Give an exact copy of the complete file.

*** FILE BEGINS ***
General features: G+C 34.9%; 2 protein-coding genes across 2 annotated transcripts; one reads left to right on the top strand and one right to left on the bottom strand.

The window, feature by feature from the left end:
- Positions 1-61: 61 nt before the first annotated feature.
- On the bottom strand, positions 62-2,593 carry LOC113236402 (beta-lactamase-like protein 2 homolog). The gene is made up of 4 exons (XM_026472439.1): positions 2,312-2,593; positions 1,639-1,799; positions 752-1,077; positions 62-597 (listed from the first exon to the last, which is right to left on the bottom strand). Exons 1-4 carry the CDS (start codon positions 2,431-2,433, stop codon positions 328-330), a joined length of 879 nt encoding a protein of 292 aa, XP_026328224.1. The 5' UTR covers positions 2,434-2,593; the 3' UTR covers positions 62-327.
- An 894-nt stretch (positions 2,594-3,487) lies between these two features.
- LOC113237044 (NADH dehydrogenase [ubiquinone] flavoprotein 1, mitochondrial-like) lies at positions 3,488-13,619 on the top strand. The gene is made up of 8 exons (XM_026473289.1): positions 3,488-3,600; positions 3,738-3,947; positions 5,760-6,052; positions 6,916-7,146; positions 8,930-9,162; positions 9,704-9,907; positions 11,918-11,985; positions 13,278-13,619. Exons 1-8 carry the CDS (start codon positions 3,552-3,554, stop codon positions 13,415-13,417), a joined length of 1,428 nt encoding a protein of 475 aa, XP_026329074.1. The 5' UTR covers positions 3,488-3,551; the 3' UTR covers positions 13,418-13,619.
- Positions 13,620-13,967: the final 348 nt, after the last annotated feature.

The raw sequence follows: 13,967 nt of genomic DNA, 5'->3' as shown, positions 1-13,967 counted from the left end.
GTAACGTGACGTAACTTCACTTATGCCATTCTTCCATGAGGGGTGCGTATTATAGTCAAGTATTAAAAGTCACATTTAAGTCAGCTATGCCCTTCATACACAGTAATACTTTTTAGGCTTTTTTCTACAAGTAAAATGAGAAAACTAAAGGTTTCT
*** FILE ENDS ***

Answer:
General features: G+C 34.9%; 2 protein-coding genes across 2 annotated transcripts; one reads left to right on the top strand and one right to left on the bottom strand.

The window, feature by feature from the left end:
- Positions 1-61: 61 nt before the first annotated feature.
- On the bottom strand, positions 62-2,593 carry LOC113236402 (beta-lactamase-like protein 2 homolog). The gene is made up of 4 exons (XM_026472439.1): positions 2,312-2,593; positions 1,639-1,799; positions 752-1,077; positions 62-597 (listed from the first exon to the last, which is right to left on the bottom strand). Exons 1-4 carry the CDS (start codon positions 2,431-2,433, stop codon positions 328-330), a joined length of 879 nt encoding a protein of 292 aa, XP_026328224.1. The 5' UTR covers positions 2,434-2,593; the 3' UTR covers positions 62-327.
- An 894-nt stretch (positions 2,594-3,487) lies between these two features.
- LOC113237044 (NADH dehydrogenase [ubiquinone] flavoprotein 1, mitochondrial-like) lies at positions 3,488-13,619 on the top strand. The gene is made up of 8 exons (XM_026473289.1): positions 3,488-3,600; positions 3,738-3,947; positions 5,760-6,052; positions 6,916-7,146; positions 8,930-9,162; positions 9,704-9,907; positions 11,918-11,985; positions 13,278-13,619. Exons 1-8 carry the CDS (start codon positions 3,552-3,554, stop codon positions 13,415-13,417), a joined length of 1,428 nt encoding a protein of 475 aa, XP_026329074.1. The 5' UTR covers positions 3,488-3,551; the 3' UTR covers positions 13,418-13,619.
- Positions 13,620-13,967: the final 348 nt, after the last annotated feature.

The raw sequence follows: 13,967 nt of genomic DNA, 5'->3' as shown, positions 1-13,967 counted from the left end.
GTAACGTGACGTAACTTCACTTATGCCATTCTTCCATGAGGGGTGCGTATTATAGTCAAGTATTAAAAGTCACATTTAAGTCAGCTATGCCCTTCATACACAGTAATACTTTTTAGGCTTTTTTCTACAAGTAAAATGAGAAAACTAAAGGTTTCT